Kenilworth Road Stadium
|209 (Business seats)|
|1800 (Away section)|
|Clubs||Luton Town FC|
|Inauguration||04.09.1905 (Luton Town - Plymouth Argyle, 0-0)|
|Renovations||1922-23, 1937, 1953, 1954, 1985, 1991, 2005|
|Record attendance||30 069 (Luton Town - Blackpool, 04.03.1959)|
Description: Kenilworth Road
Luton Town has been playing here since 1905. Now this may seem a noble history, but back in the days it was a must, because in 1905 Luton had to move from their previous gorund, which was sold on short notice by the owner. And though Luton Town aim in leaving the ground since 1955, they haven't succeeded so far. They never became any of England's top clubs, but surely they've got their achievements at Kenilsworth Rd, to name just avarage attendance of over 25,000 fans per game at peak.
But before crowds began flocking the ground, money had to be invested. In 1921 main stand was consumed by a fire and had to be rebuilt. The structure raised in 1923 stands until now, of course with a few revamps along the way. In 1953 a friendly against Turkish Fenerbahce inaugurated floodlights at the ground and a year after that crowds of over 25,000 were attending nearly every game. Unfortunately in further decades attendance was constantly dropping due to installing seats on all stands. In 1985 it was already an all-seater with just over 10,000 seats, as it is until now.
An interesting fact is the membership scheme introduced by the club in 1985. For 5 years authorities were allowing only local people into the ground, causing criticism among away travelling and the FA as well. It even resulted in the club being banned from the League Cup for 4 years until Luton finally dropped the idea.
England: Luton stadium recommended for approval
The proposed 23,000-seater at Power Court received backing in official report, which suggests it should be granted planning permission. If council members agree, the council could push it forward next week.
England: Finally, decision time for Luton Town
After 2.5 years since their planning application was initially filed, there's an end of the journey on the horizon! In January Luton Town's new stadium and commercial precinct will be decided upon.
England: Luton impatient over stadium impasse
Luton Town chief executive described his club's planning application delays as unfathomable in a recent letter to fans posted in official match programme. He expressed hope for a planning permission by mid-March, but that doesn't seem to happen.
Luton: “I'm confident but it isn't a done deal”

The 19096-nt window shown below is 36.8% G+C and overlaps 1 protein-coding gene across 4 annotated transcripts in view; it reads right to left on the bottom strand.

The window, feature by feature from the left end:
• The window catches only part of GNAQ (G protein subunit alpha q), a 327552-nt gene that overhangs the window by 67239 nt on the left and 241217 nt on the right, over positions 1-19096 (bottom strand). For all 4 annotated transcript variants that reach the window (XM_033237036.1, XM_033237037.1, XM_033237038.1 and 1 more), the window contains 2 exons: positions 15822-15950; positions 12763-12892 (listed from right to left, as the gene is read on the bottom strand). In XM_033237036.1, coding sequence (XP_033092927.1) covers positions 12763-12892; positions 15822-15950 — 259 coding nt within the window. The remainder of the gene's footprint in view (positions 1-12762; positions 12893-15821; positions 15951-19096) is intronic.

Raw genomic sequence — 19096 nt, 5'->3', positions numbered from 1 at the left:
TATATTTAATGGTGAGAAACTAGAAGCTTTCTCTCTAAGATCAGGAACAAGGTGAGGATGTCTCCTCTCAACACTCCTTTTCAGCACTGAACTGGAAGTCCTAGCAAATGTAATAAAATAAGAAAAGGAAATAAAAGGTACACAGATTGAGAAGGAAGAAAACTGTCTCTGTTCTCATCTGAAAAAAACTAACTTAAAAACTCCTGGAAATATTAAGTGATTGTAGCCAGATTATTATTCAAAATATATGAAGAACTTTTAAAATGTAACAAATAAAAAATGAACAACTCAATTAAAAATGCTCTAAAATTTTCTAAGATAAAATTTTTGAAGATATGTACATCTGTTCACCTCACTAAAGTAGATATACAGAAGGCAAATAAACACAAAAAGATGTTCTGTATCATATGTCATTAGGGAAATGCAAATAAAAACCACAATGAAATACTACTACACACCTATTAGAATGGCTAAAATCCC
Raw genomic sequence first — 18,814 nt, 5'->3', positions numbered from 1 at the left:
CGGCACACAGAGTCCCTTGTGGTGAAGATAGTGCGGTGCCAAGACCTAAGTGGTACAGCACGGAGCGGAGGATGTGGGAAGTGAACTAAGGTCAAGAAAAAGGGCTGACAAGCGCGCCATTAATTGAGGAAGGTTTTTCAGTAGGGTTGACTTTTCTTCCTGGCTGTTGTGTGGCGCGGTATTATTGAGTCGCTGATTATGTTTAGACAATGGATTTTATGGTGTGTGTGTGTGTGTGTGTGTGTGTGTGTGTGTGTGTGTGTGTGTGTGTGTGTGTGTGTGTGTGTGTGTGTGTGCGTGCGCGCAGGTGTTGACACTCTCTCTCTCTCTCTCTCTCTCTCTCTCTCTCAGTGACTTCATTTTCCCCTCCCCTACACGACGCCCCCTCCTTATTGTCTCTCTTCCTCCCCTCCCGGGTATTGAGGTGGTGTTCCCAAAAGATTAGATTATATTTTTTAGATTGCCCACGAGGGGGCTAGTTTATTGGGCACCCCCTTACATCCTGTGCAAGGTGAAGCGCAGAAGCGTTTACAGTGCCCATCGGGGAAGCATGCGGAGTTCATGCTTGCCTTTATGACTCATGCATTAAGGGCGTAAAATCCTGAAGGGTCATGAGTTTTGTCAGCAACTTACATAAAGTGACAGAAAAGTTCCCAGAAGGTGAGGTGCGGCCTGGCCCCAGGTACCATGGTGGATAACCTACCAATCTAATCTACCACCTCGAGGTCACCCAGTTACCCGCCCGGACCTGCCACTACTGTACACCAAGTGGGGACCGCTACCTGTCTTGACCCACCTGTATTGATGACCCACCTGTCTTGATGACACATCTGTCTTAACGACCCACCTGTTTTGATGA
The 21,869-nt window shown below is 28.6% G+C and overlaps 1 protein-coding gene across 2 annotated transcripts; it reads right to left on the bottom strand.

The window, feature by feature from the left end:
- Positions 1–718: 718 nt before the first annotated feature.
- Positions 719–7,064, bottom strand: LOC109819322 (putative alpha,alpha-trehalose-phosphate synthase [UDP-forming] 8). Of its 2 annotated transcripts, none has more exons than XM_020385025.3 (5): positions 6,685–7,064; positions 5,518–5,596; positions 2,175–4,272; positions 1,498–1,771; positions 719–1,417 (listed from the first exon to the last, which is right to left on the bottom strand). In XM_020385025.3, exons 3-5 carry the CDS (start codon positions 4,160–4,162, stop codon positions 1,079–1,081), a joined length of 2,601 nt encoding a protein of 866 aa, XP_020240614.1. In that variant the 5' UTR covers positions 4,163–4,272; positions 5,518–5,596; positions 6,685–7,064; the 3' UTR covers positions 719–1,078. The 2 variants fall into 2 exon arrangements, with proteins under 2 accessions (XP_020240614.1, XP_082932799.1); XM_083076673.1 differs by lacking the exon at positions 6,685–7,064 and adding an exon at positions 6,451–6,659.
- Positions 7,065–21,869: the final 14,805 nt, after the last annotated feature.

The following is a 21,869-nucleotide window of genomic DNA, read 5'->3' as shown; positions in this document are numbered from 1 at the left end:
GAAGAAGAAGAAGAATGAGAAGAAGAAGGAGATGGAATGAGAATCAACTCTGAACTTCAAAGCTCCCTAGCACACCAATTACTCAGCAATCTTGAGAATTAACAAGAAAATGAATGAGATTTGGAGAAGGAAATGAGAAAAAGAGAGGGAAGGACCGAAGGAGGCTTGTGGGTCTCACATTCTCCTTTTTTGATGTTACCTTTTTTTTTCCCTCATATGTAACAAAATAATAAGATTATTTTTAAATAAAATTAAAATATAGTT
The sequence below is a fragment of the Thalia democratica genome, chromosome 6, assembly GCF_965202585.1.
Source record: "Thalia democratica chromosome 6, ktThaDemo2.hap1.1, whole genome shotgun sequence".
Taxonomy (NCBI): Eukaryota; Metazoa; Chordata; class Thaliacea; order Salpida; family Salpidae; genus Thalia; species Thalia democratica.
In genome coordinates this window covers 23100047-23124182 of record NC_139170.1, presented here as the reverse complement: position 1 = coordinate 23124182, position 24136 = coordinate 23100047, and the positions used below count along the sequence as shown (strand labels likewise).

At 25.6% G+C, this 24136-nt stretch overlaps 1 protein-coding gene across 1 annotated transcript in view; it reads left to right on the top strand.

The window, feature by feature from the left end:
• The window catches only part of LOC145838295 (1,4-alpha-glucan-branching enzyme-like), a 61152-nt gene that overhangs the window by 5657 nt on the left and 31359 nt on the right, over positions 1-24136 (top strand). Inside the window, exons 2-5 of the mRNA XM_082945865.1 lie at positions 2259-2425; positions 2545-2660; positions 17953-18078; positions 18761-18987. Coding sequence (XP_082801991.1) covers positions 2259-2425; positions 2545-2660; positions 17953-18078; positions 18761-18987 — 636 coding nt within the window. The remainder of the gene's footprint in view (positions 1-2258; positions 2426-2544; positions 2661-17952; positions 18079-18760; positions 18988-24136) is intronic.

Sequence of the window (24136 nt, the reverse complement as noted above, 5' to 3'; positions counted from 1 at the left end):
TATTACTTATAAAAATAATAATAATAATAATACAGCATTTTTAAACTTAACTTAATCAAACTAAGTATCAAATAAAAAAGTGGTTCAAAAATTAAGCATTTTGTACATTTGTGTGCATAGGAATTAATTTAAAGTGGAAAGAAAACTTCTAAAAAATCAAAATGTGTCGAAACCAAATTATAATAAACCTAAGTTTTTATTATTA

Luton Town CEO assures fans he won't give up on the project. However, Power Court stadium now faces opposition from Capital & Regional and the fight won't be a walk in the park.
England: Unexpected opposition for Power Court stadium
Operator of nearby shopping centre launched an unexpected campaign against the planned Luton Town stadium Power Court. Luton's supporters decided to hit back and not without merit!
England: Luton Town submit planning application
One of the most unique stadiums across the United Kingdom is now officially awaiting approval from local authorities. And Luton assure that Brexit shouldn’t impact the scheme at all.
England: Luton Town’s stadium with a hat
New renderings are here and public consultation will soon begin. Later Luton Town will seek planning permission and proceed with their 17,500-capacity stadium at Power Court.
New design: Luton Town show their ambitions
They’ve only been back to “the 92” for one season, but Luton Town are already planning a brand new stadium. Early renderings were presented just before Christmas and 2016 should be interesting!
England: Ticket prices breaking new records
And not the kind of records supporters would wish to see. First time ever average price for the cheapest seats in top four leagues (!) exceeded £20. That means ticket prices in England are rising at 4 times the speed of inflation – BBC Sport alarms.
England: Visiting 116 stadiums on a bike, scoot or on feet
He’s neither an away-going supporter, nor a groundhopper. It’s also not a sports discipline, what he’s doing. Steven simply decided to visit 116 venues in England and Wales using his bike, scoot and feet. This is how Football Ground Tour was born.